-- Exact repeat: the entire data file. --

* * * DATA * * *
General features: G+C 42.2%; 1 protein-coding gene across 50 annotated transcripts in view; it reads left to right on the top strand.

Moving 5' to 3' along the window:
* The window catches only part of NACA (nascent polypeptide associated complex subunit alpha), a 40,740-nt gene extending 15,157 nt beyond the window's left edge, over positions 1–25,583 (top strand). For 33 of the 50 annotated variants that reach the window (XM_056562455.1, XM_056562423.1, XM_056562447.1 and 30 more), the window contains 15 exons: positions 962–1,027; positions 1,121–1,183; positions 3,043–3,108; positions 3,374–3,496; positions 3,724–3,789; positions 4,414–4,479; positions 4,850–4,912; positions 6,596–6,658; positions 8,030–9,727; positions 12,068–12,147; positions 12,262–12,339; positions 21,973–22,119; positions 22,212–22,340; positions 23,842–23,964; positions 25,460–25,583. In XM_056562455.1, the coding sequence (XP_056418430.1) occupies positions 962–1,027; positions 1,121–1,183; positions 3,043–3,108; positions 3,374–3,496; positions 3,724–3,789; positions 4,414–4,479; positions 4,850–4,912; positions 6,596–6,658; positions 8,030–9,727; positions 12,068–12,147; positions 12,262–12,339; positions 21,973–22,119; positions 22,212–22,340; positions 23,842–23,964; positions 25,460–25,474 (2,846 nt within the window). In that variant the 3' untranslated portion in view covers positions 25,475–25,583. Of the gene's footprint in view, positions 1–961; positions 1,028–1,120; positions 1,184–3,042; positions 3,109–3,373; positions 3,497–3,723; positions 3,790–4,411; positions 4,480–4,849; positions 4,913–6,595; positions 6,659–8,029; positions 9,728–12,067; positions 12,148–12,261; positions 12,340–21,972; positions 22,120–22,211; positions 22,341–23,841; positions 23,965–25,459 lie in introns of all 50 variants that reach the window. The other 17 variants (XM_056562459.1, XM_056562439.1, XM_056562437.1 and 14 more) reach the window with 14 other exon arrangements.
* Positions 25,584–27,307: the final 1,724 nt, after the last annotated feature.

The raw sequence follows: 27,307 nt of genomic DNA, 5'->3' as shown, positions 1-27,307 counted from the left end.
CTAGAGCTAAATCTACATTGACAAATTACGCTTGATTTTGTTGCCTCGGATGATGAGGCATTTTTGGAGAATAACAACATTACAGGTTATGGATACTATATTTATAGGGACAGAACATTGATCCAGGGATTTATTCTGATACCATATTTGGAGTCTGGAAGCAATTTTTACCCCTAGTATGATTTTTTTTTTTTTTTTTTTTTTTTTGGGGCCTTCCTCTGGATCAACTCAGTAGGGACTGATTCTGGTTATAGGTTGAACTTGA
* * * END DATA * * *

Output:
General features: G+C 42.2%; 1 protein-coding gene across 50 annotated transcripts in view; it reads left to right on the top strand.

Moving 5' to 3' along the window:
* The window catches only part of NACA (nascent polypeptide associated complex subunit alpha), a 40,740-nt gene extending 15,157 nt beyond the window's left edge, over positions 1–25,583 (top strand). For 33 of the 50 annotated variants that reach the window (XM_056562455.1, XM_056562423.1, XM_056562447.1 and 30 more), the window contains 15 exons: positions 962–1,027; positions 1,121–1,183; positions 3,043–3,108; positions 3,374–3,496; positions 3,724–3,789; positions 4,414–4,479; positions 4,850–4,912; positions 6,596–6,658; positions 8,030–9,727; positions 12,068–12,147; positions 12,262–12,339; positions 21,973–22,119; positions 22,212–22,340; positions 23,842–23,964; positions 25,460–25,583. In XM_056562455.1, the coding sequence (XP_056418430.1) occupies positions 962–1,027; positions 1,121–1,183; positions 3,043–3,108; positions 3,374–3,496; positions 3,724–3,789; positions 4,414–4,479; positions 4,850–4,912; positions 6,596–6,658; positions 8,030–9,727; positions 12,068–12,147; positions 12,262–12,339; positions 21,973–22,119; positions 22,212–22,340; positions 23,842–23,964; positions 25,460–25,474 (2,846 nt within the window). In that variant the 3' untranslated portion in view covers positions 25,475–25,583. Of the gene's footprint in view, positions 1–961; positions 1,028–1,120; positions 1,184–3,042; positions 3,109–3,373; positions 3,497–3,723; positions 3,790–4,411; positions 4,480–4,849; positions 4,913–6,595; positions 6,659–8,029; positions 9,728–12,067; positions 12,148–12,261; positions 12,340–21,972; positions 22,120–22,211; positions 22,341–23,841; positions 23,965–25,459 lie in introns of all 50 variants that reach the window. The other 17 variants (XM_056562459.1, XM_056562439.1, XM_056562437.1 and 14 more) reach the window with 14 other exon arrangements.
* Positions 25,584–27,307: the final 1,724 nt, after the last annotated feature.

The raw sequence follows: 27,307 nt of genomic DNA, 5'->3' as shown, positions 1-27,307 counted from the left end.
CTAGAGCTAAATCTACATTGACAAATTACGCTTGATTTTGTTGCCTCGGATGATGAGGCATTTTTGGAGAATAACAACATTACAGGTTATGGATACTATATTTATAGGGACAGAACATTGATCCAGGGATTTATTCTGATACCATATTTGGAGTCTGGAAGCAATTTTTACCCCTAGTATGATTTTTTTTTTTTTTTTTTTTTTTTTGGGGCCTTCCTCTGGATCAACTCAGTAGGGACTGATTCTGGTTATAGGTTGAACTTGA